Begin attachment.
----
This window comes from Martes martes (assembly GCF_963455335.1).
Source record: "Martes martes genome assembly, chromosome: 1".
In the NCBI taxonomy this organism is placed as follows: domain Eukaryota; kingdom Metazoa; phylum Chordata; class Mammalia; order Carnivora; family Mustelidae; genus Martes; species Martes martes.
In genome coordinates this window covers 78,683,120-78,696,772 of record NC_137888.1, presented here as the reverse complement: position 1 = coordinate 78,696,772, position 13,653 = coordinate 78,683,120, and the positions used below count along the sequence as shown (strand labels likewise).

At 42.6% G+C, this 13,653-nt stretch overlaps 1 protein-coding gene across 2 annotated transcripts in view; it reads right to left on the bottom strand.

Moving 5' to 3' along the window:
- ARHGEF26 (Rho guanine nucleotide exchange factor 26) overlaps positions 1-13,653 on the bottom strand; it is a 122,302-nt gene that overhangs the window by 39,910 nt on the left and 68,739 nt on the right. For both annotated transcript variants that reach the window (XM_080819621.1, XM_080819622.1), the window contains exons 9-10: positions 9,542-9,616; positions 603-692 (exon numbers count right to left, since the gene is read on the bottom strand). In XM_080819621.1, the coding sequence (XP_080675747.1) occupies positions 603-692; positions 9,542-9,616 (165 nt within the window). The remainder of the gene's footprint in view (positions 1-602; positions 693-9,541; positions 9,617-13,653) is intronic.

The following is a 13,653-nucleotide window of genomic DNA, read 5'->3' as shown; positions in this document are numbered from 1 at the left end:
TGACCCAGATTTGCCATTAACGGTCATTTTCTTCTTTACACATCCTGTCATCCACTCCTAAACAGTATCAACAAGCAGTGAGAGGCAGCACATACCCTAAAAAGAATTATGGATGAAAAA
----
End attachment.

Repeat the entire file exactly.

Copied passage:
This window comes from Martes martes (assembly GCF_963455335.1).
Source record: "Martes martes genome assembly, chromosome: 1".
In the NCBI taxonomy this organism is placed as follows: domain Eukaryota; kingdom Metazoa; phylum Chordata; class Mammalia; order Carnivora; family Mustelidae; genus Martes; species Martes martes.
In genome coordinates this window covers 78,683,120-78,696,772 of record NC_137888.1, presented here as the reverse complement: position 1 = coordinate 78,696,772, position 13,653 = coordinate 78,683,120, and the positions used below count along the sequence as shown (strand labels likewise).

At 42.6% G+C, this 13,653-nt stretch overlaps 1 protein-coding gene across 2 annotated transcripts in view; it reads right to left on the bottom strand.

Moving 5' to 3' along the window:
- ARHGEF26 (Rho guanine nucleotide exchange factor 26) overlaps positions 1-13,653 on the bottom strand; it is a 122,302-nt gene that overhangs the window by 39,910 nt on the left and 68,739 nt on the right. For both annotated transcript variants that reach the window (XM_080819621.1, XM_080819622.1), the window contains exons 9-10: positions 9,542-9,616; positions 603-692 (exon numbers count right to left, since the gene is read on the bottom strand). In XM_080819621.1, the coding sequence (XP_080675747.1) occupies positions 603-692; positions 9,542-9,616 (165 nt within the window). The remainder of the gene's footprint in view (positions 1-602; positions 693-9,541; positions 9,617-13,653) is intronic.

The following is a 13,653-nucleotide window of genomic DNA, read 5'->3' as shown; positions in this document are numbered from 1 at the left end:
TGACCCAGATTTGCCATTAACGGTCATTTTCTTCTTTACACATCCTGTCATCCACTCCTAAACAGTATCAACAAGCAGTGAGAGGCAGCACATACCCTAAAAAGAATTATGGATGAAAAA